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Teacher or Score Whore? August 13, 2011

Posted by alwaysjan in Teaching.
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“All perceived underachievement by students is entirely the fault of teachers.” 

I’ve been mulling over posting Rewriting the Attack on Teachers from The Last Word on The Lawrence O’Donnell Show for over a week now. The show featured a clip of Matt Damon and his mom, who is a teacher, speaking out against this national obsession with standardized testing. The comment above is taken from the show. (And yes, if you click on the link, you have to sit through a commercial first. ^#^&8&.)

But in the meanwhile, MY students’ STAR test results came in. I was elated to learn that four of my 28 third graders scored a perfect 600 in math on the standardized STAR test given in May! Even more exciting, 24 scored Advanced and 2 at the Proficient level. I wasn’t surprised about the two students who didn’t make the grade. They struggled all year and scored Basic, but it could have been worse. There ARE sub-levels of failure including Below Basic and Far Below Basic.

It helped that this year I taught a cluster of GATE (Gifted and Talented Students). They made up half of the class. The four previous years, I taught an ELD (English Language Development) cluster where the test scores can sometimes make you wonder if you’ve been talking to yourself all year.

My students’ English Language Arts scores were less stellar, but that’s always the case. Whereas, math is black and white, the English Language is a moving target for my students. Still, if I taught in one of those districts that handed out money for test scores. Ka-ching! My initial reaction was, “Woo hoo!”

But then I got to thinking, something that teachers are prone to do. Though my class tested well, most of my students have difficulty writing a coherent paragraph. And with all that test prep, we barely touched on those two subjects that begin with S – Science and Social Studies. But these things aren’t “on the test” which is code for they must not be that important.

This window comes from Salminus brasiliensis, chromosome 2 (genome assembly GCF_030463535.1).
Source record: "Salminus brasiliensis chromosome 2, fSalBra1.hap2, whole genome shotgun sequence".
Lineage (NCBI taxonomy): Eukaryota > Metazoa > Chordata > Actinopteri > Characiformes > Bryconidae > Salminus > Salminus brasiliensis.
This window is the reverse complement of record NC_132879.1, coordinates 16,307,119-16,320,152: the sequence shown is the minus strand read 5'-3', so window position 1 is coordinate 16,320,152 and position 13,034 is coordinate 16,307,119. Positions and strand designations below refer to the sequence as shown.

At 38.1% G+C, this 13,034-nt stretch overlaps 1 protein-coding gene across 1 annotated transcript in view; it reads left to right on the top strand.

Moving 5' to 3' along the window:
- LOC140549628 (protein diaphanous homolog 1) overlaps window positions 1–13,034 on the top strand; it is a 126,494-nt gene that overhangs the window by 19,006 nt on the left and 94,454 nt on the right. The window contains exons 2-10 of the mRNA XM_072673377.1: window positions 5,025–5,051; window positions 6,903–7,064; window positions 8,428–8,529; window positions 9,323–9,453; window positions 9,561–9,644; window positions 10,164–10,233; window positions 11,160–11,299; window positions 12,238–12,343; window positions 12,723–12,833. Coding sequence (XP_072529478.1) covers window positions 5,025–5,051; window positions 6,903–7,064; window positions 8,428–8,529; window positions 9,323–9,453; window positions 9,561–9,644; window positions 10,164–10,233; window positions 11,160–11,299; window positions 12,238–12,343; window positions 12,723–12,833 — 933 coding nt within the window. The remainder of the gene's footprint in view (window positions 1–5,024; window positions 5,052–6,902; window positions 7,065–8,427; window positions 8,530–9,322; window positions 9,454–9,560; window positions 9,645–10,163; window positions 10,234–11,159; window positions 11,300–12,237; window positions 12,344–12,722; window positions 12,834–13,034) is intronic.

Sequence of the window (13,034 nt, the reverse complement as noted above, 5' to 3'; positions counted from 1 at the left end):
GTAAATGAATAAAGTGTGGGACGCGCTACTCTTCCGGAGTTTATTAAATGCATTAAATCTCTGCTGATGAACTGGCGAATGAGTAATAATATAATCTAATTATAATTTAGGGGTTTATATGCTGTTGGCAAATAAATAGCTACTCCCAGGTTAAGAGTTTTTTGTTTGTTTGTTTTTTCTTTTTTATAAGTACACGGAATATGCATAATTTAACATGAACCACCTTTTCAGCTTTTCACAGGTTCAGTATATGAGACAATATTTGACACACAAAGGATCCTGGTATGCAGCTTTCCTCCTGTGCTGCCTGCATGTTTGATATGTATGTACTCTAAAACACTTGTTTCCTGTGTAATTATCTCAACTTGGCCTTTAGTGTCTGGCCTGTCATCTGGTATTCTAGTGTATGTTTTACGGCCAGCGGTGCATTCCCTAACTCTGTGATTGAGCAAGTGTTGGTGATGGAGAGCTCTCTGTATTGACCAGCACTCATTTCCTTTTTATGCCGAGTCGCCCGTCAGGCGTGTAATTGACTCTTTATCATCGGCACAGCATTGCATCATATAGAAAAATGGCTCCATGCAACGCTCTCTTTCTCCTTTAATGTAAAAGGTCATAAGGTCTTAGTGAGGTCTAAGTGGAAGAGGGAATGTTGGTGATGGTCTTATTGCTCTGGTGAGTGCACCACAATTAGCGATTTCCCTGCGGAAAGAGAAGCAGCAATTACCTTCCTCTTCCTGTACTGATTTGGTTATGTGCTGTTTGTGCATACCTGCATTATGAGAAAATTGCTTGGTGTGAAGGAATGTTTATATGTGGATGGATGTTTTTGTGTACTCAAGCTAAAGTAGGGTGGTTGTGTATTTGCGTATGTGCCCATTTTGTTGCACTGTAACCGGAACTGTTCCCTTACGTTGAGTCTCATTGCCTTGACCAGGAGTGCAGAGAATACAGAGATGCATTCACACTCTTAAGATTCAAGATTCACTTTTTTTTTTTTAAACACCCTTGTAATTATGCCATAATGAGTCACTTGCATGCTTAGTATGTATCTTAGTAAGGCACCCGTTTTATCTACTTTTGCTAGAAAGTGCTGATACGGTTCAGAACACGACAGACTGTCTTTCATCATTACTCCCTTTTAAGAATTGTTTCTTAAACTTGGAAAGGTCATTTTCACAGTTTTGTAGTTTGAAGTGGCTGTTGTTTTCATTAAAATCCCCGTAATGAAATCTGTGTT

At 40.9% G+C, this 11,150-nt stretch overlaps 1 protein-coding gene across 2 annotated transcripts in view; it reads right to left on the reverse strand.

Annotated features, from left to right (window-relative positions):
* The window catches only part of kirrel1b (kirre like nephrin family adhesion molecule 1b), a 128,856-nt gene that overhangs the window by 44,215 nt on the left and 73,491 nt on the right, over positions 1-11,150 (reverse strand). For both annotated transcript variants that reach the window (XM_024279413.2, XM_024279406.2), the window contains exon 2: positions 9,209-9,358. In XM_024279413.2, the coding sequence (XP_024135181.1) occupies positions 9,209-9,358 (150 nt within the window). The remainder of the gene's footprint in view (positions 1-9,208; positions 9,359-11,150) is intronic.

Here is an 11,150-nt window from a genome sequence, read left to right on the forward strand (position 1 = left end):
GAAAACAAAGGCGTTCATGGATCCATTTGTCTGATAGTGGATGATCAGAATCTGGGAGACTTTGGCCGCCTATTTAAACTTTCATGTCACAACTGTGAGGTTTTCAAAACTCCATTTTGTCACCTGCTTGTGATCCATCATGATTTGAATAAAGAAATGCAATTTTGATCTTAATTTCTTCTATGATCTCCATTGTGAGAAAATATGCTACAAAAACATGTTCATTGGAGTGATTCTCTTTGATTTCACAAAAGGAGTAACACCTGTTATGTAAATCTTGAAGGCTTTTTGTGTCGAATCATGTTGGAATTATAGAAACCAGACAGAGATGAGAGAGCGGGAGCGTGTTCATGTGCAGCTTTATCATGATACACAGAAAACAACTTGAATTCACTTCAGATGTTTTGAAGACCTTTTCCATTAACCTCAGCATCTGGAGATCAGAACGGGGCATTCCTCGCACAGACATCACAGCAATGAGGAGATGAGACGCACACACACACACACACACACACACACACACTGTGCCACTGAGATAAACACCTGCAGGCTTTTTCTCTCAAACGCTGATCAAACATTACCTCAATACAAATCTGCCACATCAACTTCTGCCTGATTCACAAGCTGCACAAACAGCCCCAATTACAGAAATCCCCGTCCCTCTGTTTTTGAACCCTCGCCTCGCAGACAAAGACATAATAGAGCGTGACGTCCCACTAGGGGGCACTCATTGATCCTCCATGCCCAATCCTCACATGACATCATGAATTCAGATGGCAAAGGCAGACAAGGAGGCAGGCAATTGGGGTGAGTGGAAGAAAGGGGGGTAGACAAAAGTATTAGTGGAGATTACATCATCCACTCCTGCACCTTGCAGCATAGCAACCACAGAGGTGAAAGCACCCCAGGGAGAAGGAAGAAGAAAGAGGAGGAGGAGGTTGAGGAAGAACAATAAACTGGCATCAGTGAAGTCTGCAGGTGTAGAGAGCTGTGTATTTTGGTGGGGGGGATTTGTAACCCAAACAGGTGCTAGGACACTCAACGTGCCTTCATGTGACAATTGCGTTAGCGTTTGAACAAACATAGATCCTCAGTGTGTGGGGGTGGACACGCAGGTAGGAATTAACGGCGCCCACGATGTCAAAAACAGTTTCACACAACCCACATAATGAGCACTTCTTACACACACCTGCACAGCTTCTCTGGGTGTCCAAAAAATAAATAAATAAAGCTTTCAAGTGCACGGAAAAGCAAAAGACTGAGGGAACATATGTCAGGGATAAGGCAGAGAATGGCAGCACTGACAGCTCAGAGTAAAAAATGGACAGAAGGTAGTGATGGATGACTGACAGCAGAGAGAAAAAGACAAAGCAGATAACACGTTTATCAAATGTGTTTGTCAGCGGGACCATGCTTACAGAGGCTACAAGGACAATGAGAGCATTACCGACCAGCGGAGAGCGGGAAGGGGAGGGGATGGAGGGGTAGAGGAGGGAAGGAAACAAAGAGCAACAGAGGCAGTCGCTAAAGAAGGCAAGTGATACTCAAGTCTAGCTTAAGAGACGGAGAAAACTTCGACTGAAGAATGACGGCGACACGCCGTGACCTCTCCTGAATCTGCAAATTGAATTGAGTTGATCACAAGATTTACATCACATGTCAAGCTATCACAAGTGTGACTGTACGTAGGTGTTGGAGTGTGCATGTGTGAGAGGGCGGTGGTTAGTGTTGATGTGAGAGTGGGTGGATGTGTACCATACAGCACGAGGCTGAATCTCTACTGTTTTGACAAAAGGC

But what about imagination, passion, and creativity? Matt Damon asked. “None of these qualities that make me who I am can be tested.” Sssh! The elephant in the room has stirred!

In Not Your Imagination: Kids Today Really Are Less Creative, Study Says, Ron Beghetto, an educational psychologist at the University of Oregon, posits, “The current focus on testing in schools, and the idea that there is only one right answer to a question, may be hampering the development of creativity among kids,” adding, “There ‘s not much room for unexpected, novel or divergent thought.”


When it comes to talking not just about educational reform, but educational Revolution, I can think of no one as articulate and downright funny as Sir Ken Robinson. In his 18-minute talk at TED Bring on the Learning Revolution!, Robinson urges us to scrap the outdated industrial/manufacturing/fast food model of education where the goal is standardization and success is based on the standardized test in favor of a model where kids’ natural talents can flower. He also debunks the myths that “Everyone should go college” and “College begins in Kindergarten.”

It’s rousing food for thought, especially as a new school year awaits. Score whore no more! I’m a teacher. Period.

Credit: Score: Score Whore merchandise (yes, that’s the front of a notecard for the teachers in YOUR life) available through Urban Dictionary.

Confessions of a Greedy Teacher March 4, 2011

Posted by alwaysjan in Teaching.